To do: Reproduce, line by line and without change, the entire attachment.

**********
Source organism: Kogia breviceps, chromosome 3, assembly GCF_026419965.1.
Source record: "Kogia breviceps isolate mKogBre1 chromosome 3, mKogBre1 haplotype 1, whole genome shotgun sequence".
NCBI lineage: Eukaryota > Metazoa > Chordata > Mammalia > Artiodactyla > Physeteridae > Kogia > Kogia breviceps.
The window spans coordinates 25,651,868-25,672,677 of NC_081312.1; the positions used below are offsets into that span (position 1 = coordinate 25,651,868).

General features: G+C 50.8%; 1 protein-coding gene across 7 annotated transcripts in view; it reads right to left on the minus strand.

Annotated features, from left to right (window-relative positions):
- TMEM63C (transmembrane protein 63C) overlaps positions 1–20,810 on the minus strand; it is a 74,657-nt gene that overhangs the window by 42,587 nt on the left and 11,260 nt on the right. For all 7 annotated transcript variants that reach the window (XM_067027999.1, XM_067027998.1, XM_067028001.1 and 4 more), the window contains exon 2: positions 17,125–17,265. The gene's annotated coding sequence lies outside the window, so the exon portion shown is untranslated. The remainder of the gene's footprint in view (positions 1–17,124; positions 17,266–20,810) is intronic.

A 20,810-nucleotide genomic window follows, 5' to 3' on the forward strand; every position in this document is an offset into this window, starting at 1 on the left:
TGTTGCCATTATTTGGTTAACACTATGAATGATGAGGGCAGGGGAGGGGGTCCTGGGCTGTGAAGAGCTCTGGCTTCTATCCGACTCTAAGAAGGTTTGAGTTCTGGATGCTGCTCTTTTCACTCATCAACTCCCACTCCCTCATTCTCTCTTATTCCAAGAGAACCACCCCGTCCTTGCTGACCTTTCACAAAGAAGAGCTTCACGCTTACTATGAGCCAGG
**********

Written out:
Source organism: Kogia breviceps, chromosome 3, assembly GCF_026419965.1.
Source record: "Kogia breviceps isolate mKogBre1 chromosome 3, mKogBre1 haplotype 1, whole genome shotgun sequence".
NCBI lineage: Eukaryota > Metazoa > Chordata > Mammalia > Artiodactyla > Physeteridae > Kogia > Kogia breviceps.
The window spans coordinates 25,651,868-25,672,677 of NC_081312.1; the positions used below are offsets into that span (position 1 = coordinate 25,651,868).

General features: G+C 50.8%; 1 protein-coding gene across 7 annotated transcripts in view; it reads right to left on the minus strand.

Annotated features, from left to right (window-relative positions):
- TMEM63C (transmembrane protein 63C) overlaps positions 1–20,810 on the minus strand; it is a 74,657-nt gene that overhangs the window by 42,587 nt on the left and 11,260 nt on the right. For all 7 annotated transcript variants that reach the window (XM_067027999.1, XM_067027998.1, XM_067028001.1 and 4 more), the window contains exon 2: positions 17,125–17,265. The gene's annotated coding sequence lies outside the window, so the exon portion shown is untranslated. The remainder of the gene's footprint in view (positions 1–17,124; positions 17,266–20,810) is intronic.

A 20,810-nucleotide genomic window follows, 5' to 3' on the forward strand; every position in this document is an offset into this window, starting at 1 on the left:
TGTTGCCATTATTTGGTTAACACTATGAATGATGAGGGCAGGGGAGGGGGTCCTGGGCTGTGAAGAGCTCTGGCTTCTATCCGACTCTAAGAAGGTTTGAGTTCTGGATGCTGCTCTTTTCACTCATCAACTCCCACTCCCTCATTCTCTCTTATTCCAAGAGAACCACCCCGTCCTTGCTGACCTTTCACAAAGAAGAGCTTCACGCTTACTATGAGCCAGG